Although both definitions are relatively narrow – confined to oil/natural gas, the (natural gas) policy recognizes the importance of establishing linkages with 'other strategic sectors', such as agriculture – a sector that employs more than 67 percent of the population and accounts for one-third of the Gross Domestic Product (GDP). 

Other actors have, notably, recognized the importance of going beyond linkages. For instance, the Agricultural Council of Tanzania (ACCT) and Science, Technology and Innovation Policy Research Organization (STIPRO) - are already calling for a sector specific local-content policy. In advancing its agenda, the ACT position paper observes that: 

“The development of local content policy in many countries has advanced mainly in the oil and gas sector, and less so in the agricultural sector. However, for Tanzania whose economy is heavily dependent on agriculture, and where the government is making deliberate attempts to attract foreign investment into the sector, it is important to have a local content policy that will ensure that foreign investment results in a broad-based agricultural growth. This is especially considering the fact that close to 80% of the population depends on agriculture for their livelihoods.”

Indeed, Tanzania is making deliberate attempts to attract Foreign Directive Investments (FDIs) and has continued to perform relatively well. See the map below:

FDIs are, generally, built on the promise of (maximizing) local content benefits i.e. jobs, business opportunities, skills transfer and capacity building etc. Take the example of  the Southern Agricultural Growth Corridor of Tanzania (SAGCOT) on jobs: 

“The SAGCOT Investment Blueprint, states that the GoT [Government of Tanzania] seeks to attract US$2.1 billion of new agribusiness investment over the next 20 years in order to bring at least 350,000 additional hectares into commercial production incorporating Tanzanian smallholders into internationally competitive supply chains. Much of this will be expanded smallholder production. In the process, the SAGCOT Program aims to create at least 420,000 new jobs and lift more than 2 million people out of poverty.”

And in terms of technology transfer, SAGCOT's Chief Executive Officer (CEO), Geoffrey Kirenga, notes:

“We observed with satisfaction, for example, that smallholder farmers are very receptive to new technologies. Our efforts to give them appropriate support have enabled potato, soya and dairy farmers to enjoy a significant increase in productivity.”

The promise of (cheap) labour – a basic form of local content - features constantly in SAGCOT presentations on opportunities for investors in the corridor, and the project's blueprint is explicit on opportunities for suppliers. It is, therefore, surprising that SAGCOT's Head of Policy, Neema Lugangira, who describes herself as a local content expert, is bragging about “initiating” local content in agriculture (or within the corridor). Can efforts to ensure there is a “robust local content in place”, as she claims, amount to initiation?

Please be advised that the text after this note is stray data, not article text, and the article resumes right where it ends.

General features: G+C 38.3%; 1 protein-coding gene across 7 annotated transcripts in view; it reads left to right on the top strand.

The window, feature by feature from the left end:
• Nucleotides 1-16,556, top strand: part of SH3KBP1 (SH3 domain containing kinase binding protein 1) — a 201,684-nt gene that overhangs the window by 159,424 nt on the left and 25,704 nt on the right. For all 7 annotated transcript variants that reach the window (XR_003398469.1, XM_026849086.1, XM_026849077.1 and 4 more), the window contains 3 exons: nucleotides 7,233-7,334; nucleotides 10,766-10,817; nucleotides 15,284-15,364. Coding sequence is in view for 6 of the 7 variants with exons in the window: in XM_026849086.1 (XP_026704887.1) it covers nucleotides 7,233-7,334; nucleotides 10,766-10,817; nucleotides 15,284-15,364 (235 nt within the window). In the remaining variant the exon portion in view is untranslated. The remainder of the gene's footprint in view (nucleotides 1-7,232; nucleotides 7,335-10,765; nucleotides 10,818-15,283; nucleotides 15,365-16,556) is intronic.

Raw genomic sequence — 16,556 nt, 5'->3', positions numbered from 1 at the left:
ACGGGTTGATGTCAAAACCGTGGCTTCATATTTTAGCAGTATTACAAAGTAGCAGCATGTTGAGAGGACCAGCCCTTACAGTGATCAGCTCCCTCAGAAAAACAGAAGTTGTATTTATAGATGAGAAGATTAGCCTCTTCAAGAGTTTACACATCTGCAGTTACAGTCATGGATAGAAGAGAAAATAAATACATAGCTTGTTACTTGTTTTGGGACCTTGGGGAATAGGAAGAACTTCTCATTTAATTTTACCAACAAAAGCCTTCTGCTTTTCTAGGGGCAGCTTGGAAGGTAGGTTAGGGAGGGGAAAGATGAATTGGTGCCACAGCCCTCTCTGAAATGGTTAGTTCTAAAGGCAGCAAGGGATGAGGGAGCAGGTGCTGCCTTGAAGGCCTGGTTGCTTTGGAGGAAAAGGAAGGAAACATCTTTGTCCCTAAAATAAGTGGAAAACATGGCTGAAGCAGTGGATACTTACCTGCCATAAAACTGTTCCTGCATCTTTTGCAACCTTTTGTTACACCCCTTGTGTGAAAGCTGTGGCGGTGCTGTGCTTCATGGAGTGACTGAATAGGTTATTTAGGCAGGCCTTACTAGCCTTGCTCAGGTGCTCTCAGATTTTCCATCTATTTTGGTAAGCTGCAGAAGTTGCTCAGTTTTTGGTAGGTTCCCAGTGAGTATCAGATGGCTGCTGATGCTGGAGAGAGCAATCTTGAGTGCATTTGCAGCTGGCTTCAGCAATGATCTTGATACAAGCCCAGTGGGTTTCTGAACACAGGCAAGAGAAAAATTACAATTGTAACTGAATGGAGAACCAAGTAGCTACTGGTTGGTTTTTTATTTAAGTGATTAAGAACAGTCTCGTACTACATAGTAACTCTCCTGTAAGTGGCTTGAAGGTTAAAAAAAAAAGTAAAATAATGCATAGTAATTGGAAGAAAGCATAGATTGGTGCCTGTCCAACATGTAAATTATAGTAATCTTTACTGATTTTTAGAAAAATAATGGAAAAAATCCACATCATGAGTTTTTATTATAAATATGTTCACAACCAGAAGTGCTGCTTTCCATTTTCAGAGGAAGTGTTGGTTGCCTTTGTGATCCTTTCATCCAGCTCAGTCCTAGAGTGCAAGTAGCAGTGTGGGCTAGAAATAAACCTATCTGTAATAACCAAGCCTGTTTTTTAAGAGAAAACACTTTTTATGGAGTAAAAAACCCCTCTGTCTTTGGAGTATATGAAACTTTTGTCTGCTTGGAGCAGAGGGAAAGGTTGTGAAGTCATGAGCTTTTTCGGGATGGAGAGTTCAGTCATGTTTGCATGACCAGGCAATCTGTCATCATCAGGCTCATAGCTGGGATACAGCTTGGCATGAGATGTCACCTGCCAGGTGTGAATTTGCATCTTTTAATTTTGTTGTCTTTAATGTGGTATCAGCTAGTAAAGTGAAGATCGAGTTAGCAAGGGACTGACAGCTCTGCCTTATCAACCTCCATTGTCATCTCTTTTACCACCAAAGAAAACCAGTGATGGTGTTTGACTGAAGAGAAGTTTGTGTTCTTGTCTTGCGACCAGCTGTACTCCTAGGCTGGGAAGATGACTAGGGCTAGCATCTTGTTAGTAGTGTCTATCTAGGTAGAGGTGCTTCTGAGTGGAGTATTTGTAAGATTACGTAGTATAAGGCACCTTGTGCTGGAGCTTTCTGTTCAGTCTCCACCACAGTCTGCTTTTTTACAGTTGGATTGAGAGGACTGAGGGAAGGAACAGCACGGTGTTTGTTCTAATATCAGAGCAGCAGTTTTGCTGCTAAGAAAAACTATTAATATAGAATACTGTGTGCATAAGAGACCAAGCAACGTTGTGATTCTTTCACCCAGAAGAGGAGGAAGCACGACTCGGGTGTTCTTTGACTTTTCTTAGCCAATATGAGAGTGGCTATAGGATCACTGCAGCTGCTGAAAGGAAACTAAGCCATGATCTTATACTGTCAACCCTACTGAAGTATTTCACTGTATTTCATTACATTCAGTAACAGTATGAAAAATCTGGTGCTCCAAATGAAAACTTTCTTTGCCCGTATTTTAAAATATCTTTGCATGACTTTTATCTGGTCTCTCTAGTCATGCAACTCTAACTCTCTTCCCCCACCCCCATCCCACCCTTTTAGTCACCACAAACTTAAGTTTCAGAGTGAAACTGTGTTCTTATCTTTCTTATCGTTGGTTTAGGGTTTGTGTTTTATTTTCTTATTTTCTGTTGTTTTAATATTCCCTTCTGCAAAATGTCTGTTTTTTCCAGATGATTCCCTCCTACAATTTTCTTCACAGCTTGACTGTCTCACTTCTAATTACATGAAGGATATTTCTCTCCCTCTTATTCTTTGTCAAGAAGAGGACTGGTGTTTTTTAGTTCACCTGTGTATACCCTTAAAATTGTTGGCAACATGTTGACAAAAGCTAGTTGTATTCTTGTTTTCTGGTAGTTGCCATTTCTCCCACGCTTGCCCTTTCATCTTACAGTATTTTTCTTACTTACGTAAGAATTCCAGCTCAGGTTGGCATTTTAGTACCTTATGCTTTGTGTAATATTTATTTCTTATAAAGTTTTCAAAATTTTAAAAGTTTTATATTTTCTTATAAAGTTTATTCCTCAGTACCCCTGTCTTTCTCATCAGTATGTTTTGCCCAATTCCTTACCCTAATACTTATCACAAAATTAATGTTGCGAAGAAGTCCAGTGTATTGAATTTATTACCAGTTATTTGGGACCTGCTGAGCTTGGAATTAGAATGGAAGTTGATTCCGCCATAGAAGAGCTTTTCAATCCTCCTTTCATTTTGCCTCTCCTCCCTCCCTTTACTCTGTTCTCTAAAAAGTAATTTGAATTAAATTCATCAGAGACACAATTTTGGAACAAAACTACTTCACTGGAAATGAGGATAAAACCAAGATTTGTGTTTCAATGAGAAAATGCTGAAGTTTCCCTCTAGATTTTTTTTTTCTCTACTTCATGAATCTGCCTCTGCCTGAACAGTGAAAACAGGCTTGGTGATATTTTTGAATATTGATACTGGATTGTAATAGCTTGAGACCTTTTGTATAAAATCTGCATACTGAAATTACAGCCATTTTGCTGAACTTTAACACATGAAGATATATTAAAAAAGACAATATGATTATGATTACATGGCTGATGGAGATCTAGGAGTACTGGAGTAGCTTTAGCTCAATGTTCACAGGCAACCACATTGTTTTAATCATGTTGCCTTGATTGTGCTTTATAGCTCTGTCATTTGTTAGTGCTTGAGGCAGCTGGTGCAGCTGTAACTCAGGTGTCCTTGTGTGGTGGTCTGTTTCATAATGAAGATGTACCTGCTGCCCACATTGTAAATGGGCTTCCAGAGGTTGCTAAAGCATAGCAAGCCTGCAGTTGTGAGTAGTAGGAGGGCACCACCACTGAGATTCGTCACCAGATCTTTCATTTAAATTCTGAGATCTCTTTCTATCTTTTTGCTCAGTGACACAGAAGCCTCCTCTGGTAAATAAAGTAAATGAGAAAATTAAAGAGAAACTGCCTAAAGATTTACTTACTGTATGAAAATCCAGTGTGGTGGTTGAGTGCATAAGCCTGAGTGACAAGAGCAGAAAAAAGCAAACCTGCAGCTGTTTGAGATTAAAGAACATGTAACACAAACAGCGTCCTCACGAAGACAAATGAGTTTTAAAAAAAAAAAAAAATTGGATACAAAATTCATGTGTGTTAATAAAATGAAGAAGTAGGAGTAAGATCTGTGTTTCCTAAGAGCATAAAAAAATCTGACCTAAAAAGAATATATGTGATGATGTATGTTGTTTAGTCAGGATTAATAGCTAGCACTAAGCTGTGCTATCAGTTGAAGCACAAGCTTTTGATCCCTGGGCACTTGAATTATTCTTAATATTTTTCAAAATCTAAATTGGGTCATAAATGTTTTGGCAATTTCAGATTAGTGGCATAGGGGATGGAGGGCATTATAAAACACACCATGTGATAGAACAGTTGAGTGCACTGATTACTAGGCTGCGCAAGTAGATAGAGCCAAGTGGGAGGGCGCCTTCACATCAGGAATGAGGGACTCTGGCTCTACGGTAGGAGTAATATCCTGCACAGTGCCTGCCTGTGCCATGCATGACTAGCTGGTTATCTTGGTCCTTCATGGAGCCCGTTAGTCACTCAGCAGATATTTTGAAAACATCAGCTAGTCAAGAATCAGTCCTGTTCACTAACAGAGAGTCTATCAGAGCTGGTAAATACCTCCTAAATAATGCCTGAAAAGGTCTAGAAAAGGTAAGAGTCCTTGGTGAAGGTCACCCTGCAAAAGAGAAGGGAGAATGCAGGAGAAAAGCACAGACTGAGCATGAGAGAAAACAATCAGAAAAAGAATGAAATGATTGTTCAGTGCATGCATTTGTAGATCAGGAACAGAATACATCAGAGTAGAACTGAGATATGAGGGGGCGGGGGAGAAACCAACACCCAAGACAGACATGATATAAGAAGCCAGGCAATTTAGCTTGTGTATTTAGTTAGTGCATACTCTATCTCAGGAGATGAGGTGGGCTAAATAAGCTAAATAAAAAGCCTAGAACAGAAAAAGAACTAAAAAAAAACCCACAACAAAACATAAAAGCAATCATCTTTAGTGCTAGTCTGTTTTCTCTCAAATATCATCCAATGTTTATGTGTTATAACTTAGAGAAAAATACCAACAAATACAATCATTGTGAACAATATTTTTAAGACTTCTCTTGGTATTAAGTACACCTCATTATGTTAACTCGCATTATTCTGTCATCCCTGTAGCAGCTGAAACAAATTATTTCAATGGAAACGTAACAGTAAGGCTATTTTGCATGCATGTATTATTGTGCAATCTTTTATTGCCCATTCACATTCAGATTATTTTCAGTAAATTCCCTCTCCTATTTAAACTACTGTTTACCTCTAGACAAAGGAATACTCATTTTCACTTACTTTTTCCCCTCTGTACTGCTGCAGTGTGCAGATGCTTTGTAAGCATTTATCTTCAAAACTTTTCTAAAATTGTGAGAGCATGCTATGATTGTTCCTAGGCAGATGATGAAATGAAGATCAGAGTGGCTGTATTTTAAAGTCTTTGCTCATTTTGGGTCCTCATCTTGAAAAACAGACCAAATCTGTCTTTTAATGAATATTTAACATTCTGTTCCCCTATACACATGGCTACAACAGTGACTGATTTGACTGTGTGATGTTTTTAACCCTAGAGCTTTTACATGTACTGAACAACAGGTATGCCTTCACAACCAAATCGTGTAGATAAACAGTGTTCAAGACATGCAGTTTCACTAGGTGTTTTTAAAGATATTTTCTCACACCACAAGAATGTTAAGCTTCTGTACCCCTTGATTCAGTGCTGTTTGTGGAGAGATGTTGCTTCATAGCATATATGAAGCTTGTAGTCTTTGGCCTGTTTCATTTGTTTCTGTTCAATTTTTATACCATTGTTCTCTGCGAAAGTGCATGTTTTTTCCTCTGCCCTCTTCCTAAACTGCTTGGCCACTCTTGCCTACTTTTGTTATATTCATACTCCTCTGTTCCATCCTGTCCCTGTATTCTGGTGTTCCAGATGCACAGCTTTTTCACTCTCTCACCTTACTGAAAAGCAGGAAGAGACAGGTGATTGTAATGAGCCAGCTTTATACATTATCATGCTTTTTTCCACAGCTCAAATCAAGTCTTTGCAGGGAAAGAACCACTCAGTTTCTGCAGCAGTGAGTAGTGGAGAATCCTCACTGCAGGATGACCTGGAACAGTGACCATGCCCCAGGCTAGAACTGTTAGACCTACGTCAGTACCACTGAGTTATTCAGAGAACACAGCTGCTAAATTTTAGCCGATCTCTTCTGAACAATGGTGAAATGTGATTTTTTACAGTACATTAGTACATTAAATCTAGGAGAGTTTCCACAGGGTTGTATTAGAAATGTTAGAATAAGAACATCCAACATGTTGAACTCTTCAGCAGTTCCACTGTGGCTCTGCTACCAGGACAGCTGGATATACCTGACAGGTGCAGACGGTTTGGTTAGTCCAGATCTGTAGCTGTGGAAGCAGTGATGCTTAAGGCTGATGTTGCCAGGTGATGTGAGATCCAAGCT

Corporate investment in agriculture is risky, and, smallholder farmers – often a weaker party in the Public Private Partnership (PPP) configuration, end up with fewer benefits (if any) than anticipated. The famous BioShape case in Kilwa district is a case in point. In light of this situation, we should ask the 'champions' and 'initiators', whose local content are you advocating? Maybe the answer is in SAGCOT's 2016 report, especially a statement from the chairman of its Board, Salum Shamte, as excerpted below:

“Our investment in new opportunities broke ground on a significant expansion of investment by many of our partners. To mention a few, we are proud of Asas Dairies Unilever, YARA, Seed-Co, Syngenta, Mtanga Farms, Kilombero Plantation Ltd., and Silverlands. We have also seen increased investment by many of our SME partners such as Darsh Industries, Litenga Holdings, Rafael Group, Beula Seeds and many others. We are also very encouraged by the response of smallholder farmers. Many of them have demonstrated willingness to learn and work together. Associations and cooperatives are learning new ways to work efficiently and increase production and productivity.”

So, while new (business) 'partners' are investing or going for expansion, smallholder farmers are being taught 'new ways of work', as SAGCOT seeks to achieve “responsible commercialization of agriculture.” 

It is important to highlight the issue of (and potential for improving) local content in agriculture. And if done well, names will be earned! But ignoring facts, and exaggerating one's role, is not a better way to do it.

Karibu kwenye ulingo wa kutafakari kuhusu tunapotoka,tulipo,tuendako na namna ambavyo tutafika huko tuendako/Welcome to a platform for reflecting on where we are coming from, where we are, where we are going and how we will get there